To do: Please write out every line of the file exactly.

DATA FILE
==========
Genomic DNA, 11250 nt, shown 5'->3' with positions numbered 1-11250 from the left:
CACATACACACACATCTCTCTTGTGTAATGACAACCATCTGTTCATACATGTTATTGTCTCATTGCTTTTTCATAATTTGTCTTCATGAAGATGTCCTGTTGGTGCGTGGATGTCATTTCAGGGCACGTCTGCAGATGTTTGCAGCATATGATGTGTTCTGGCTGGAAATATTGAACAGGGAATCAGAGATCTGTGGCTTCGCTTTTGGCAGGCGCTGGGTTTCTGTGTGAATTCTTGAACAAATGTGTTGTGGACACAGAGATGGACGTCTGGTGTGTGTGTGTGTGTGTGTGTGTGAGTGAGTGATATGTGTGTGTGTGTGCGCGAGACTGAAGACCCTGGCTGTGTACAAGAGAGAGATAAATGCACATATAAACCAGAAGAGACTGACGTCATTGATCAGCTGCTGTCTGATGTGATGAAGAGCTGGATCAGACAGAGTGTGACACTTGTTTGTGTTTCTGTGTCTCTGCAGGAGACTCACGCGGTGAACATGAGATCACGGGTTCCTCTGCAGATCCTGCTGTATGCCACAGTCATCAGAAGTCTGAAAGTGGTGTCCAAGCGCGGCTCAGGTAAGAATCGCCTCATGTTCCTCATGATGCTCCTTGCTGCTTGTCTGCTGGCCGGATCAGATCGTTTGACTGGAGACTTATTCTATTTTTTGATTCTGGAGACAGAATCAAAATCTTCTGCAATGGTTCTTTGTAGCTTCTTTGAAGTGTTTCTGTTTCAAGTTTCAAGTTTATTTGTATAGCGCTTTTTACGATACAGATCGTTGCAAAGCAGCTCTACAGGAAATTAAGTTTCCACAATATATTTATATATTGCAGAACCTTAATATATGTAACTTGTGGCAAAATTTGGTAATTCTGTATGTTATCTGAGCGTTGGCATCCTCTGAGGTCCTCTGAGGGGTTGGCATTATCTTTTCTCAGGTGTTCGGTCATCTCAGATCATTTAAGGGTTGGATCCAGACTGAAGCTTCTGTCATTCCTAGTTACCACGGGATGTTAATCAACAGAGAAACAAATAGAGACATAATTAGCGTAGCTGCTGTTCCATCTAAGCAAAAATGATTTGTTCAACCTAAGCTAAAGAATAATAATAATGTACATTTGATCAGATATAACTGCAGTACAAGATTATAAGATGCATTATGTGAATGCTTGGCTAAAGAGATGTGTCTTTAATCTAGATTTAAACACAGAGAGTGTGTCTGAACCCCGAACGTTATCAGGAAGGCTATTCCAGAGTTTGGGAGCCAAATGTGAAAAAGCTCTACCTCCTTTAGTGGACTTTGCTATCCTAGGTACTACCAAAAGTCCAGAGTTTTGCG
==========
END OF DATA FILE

Genomic DNA, 11250 nt, shown 5'->3' with positions numbered 1-11250 from the left:
CACATACACACACATCTCTCTTGTGTAATGACAACCATCTGTTCATACATGTTATTGTCTCATTGCTTTTTCATAATTTGTCTTCATGAAGATGTCCTGTTGGTGCGTGGATGTCATTTCAGGGCACGTCTGCAGATGTTTGCAGCATATGATGTGTTCTGGCTGGAAATATTGAACAGGGAATCAGAGATCTGTGGCTTCGCTTTTGGCAGGCGCTGGGTTTCTGTGTGAATTCTTGAACAAATGTGTTGTGGACACAGAGATGGACGTCTGGTGTGTGTGTGTGTGTGTGTGTGTGAGTGAGTGATATGTGTGTGTGTGTGCGCGAGACTGAAGACCCTGGCTGTGTACAAGAGAGAGATAAATGCACATATAAACCAGAAGAGACTGACGTCATTGATCAGCTGCTGTCTGATGTGATGAAGAGCTGGATCAGACAGAGTGTGACACTTGTTTGTGTTTCTGTGTCTCTGCAGGAGACTCACGCGGTGAACATGAGATCACGGGTTCCTCTGCAGATCCTGCTGTATGCCACAGTCATCAGAAGTCTGAAAGTGGTGTCCAAGCGCGGCTCAGGTAAGAATCGCCTCATGTTCCTCATGATGCTCCTTGCTGCTTGTCTGCTGGCCGGATCAGATCGTTTGACTGGAGACTTATTCTATTTTTTGATTCTGGAGACAGAATCAAAATCTTCTGCAATGGTTCTTTGTAGCTTCTTTGAAGTGTTTCTGTTTCAAGTTTCAAGTTTATTTGTATAGCGCTTTTTACGATACAGATCGTTGCAAAGCAGCTCTACAGGAAATTAAGTTTCCACAATATATTTATATATTGCAGAACCTTAATATATGTAACTTGTGGCAAAATTTGGTAATTCTGTATGTTATCTGAGCGTTGGCATCCTCTGAGGTCCTCTGAGGGGTTGGCATTATCTTTTCTCAGGTGTTCGGTCATCTCAGATCATTTAAGGGTTGGATCCAGACTGAAGCTTCTGTCATTCCTAGTTACCACGGGATGTTAATCAACAGAGAAACAAATAGAGACATAATTAGCGTAGCTGCTGTTCCATCTAAGCAAAAATGATTTGTTCAACCTAAGCTAAAGAATAATAATAATGTACATTTGATCAGATATAACTGCAGTACAAGATTATAAGATGCATTATGTGAATGCTTGGCTAAAGAGATGTGTCTTTAATCTAGATTTAAACACAGAGAGTGTGTCTGAACCCCGAACGTTATCAGGAAGGCTATTCCAGAGTTTGGGAGCCAAATGTGAAAAAGCTCTACCTCCTTTAGTGGACTTTGCTATCCTAGGTACTACCAAAAGTCCAGAGTTTTGCG